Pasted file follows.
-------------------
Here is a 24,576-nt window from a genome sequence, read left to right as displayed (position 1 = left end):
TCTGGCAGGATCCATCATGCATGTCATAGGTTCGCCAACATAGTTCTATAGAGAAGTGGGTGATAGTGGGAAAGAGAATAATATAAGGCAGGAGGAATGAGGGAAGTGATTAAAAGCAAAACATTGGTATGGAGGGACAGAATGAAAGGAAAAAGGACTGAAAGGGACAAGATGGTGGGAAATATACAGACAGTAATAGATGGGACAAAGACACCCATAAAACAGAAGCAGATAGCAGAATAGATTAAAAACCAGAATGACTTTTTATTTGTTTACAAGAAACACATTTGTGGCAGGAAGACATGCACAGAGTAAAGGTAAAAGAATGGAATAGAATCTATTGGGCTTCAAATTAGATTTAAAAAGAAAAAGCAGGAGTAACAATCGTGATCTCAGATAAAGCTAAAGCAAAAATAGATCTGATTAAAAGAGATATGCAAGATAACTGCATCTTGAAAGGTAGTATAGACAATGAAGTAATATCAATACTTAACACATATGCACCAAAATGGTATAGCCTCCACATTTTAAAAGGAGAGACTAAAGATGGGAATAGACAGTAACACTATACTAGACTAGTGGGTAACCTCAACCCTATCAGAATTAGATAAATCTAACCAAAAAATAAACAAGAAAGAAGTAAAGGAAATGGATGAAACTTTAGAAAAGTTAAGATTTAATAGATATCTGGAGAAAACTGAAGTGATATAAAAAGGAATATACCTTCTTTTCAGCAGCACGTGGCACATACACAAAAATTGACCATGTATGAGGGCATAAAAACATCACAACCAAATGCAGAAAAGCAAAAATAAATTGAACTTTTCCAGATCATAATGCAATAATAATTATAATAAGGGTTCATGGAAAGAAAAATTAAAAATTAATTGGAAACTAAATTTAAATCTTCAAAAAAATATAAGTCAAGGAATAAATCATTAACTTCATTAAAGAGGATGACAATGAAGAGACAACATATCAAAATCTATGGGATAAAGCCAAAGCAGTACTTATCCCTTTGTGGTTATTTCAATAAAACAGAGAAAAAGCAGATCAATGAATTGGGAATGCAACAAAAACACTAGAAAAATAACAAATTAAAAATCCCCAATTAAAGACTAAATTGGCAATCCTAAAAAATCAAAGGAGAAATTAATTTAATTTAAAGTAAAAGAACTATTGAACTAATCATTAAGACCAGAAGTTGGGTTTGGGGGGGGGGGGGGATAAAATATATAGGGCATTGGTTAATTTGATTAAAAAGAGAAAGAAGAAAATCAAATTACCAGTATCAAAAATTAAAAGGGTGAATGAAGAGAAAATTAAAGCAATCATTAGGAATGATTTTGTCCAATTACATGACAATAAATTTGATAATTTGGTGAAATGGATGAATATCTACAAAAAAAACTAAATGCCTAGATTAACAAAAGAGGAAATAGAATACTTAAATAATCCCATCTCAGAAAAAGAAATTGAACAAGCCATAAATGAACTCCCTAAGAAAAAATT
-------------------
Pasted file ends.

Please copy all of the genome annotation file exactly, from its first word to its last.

Here is a 24,576-nt window from a genome sequence, read left to right as displayed (position 1 = left end):
TCTGGCAGGATCCATCATGCATGTCATAGGTTCGCCAACATAGTTCTATAGAGAAGTGGGTGATAGTGGGAAAGAGAATAATATAAGGCAGGAGGAATGAGGGAAGTGATTAAAAGCAAAACATTGGTATGGAGGGACAGAATGAAAGGAAAAAGGACTGAAAGGGACAAGATGGTGGGAAATATACAGACAGTAATAGATGGGACAAAGACACCCATAAAACAGAAGCAGATAGCAGAATAGATTAAAAACCAGAATGACTTTTTATTTGTTTACAAGAAACACATTTGTGGCAGGAAGACATGCACAGAGTAAAGGTAAAAGAATGGAATAGAATCTATTGGGCTTCAAATTAGATTTAAAAAGAAAAAGCAGGAGTAACAATCGTGATCTCAGATAAAGCTAAAGCAAAAATAGATCTGATTAAAAGAGATATGCAAGATAACTGCATCTTGAAAGGTAGTATAGACAATGAAGTAATATCAATACTTAACACATATGCACCAAAATGGTATAGCCTCCACATTTTAAAAGGAGAGACTAAAGATGGGAATAGACAGTAACACTATACTAGACTAGTGGGTAACCTCAACCCTATCAGAATTAGATAAATCTAACCAAAAAATAAACAAGAAAGAAGTAAAGGAAATGGATGAAACTTTAGAAAAGTTAAGATTTAATAGATATCTGGAGAAAACTGAAGTGATATAAAAAGGAATATACCTTCTTTTCAGCAGCACGTGGCACATACACAAAAATTGACCATGTATGAGGGCATAAAAACATCACAACCAAATGCAGAAAAGCAAAAATAAATTGAACTTTTCCAGATCATAATGCAATAATAATTATAATAAGGGTTCATGGAAAGAAAAATTAAAAATTAATTGGAAACTAAATTTAAATCTTCAAAAAAATATAAGTCAAGGAATAAATCATTAACTTCATTAAAGAGGATGACAATGAAGAGACAACATATCAAAATCTATGGGATAAAGCCAAAGCAGTACTTATCCCTTTGTGGTTATTTCAATAAAACAGAGAAAAAGCAGATCAATGAATTGGGAATGCAACAAAAACACTAGAAAAATAACAAATTAAAAATCCCCAATTAAAGACTAAATTGGCAATCCTAAAAAATCAAAGGAGAAATTAATTTAATTTAAAGTAAAAGAACTATTGAACTAATCATTAAGACCAGAAGTTGGGTTTGGGGGGGGGGGGGGATAAAATATATAGGGCATTGGTTAATTTGATTAAAAAGAGAAAGAAGAAAATCAAATTACCAGTATCAAAAATTAAAAGGGTGAATGAAGAGAAAATTAAAGCAATCATTAGGAATGATTTTGTCCAATTACATGACAATAAATTTGATAATTTGGTGAAATGGATGAATATCTACAAAAAAAACTAAATGCCTAGATTAACAAAAGAGGAAATAGAATACTTAAATAATCCCATCTCAGAAAAAGAAATTGAACAAGCCATAAATGAACTCCCTAAGAAAAAATT